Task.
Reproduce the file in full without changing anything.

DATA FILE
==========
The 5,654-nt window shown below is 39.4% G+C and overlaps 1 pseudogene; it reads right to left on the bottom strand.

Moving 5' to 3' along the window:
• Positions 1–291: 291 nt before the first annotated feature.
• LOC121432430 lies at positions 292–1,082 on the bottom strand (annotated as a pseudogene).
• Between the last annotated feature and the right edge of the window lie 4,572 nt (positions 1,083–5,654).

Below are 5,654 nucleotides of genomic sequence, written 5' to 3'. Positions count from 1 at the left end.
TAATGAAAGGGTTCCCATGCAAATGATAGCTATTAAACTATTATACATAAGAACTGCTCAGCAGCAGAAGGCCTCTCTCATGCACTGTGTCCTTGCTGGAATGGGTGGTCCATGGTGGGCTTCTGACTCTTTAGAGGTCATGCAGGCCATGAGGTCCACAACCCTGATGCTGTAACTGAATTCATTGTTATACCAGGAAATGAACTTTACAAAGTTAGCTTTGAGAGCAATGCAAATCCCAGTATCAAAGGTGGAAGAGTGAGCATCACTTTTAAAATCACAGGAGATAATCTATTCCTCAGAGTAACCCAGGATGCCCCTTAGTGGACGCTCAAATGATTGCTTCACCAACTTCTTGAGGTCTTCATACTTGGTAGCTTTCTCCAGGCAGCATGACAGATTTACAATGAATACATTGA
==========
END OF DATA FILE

The 5,654-nt window shown below is 39.4% G+C and overlaps 1 pseudogene; it reads right to left on the bottom strand.

Moving 5' to 3' along the window:
• Positions 1–291: 291 nt before the first annotated feature.
• LOC121432430 lies at positions 292–1,082 on the bottom strand (annotated as a pseudogene).
• Between the last annotated feature and the right edge of the window lie 4,572 nt (positions 1,083–5,654).

Below are 5,654 nucleotides of genomic sequence, written 5' to 3'. Positions count from 1 at the left end.
TAATGAAAGGGTTCCCATGCAAATGATAGCTATTAAACTATTATACATAAGAACTGCTCAGCAGCAGAAGGCCTCTCTCATGCACTGTGTCCTTGCTGGAATGGGTGGTCCATGGTGGGCTTCTGACTCTTTAGAGGTCATGCAGGCCATGAGGTCCACAACCCTGATGCTGTAACTGAATTCATTGTTATACCAGGAAATGAACTTTACAAAGTTAGCTTTGAGAGCAATGCAAATCCCAGTATCAAAGGTGGAAGAGTGAGCATCACTTTTAAAATCACAGGAGATAATCTATTCCTCAGAGTAACCCAGGATGCCCCTTAGTGGACGCTCAAATGATTGCTTCACCAACTTCTTGAGGTCTTCATACTTGGTAGCTTTCTCCAGGCAGCATGACAGATTTACAATGAATACATTGA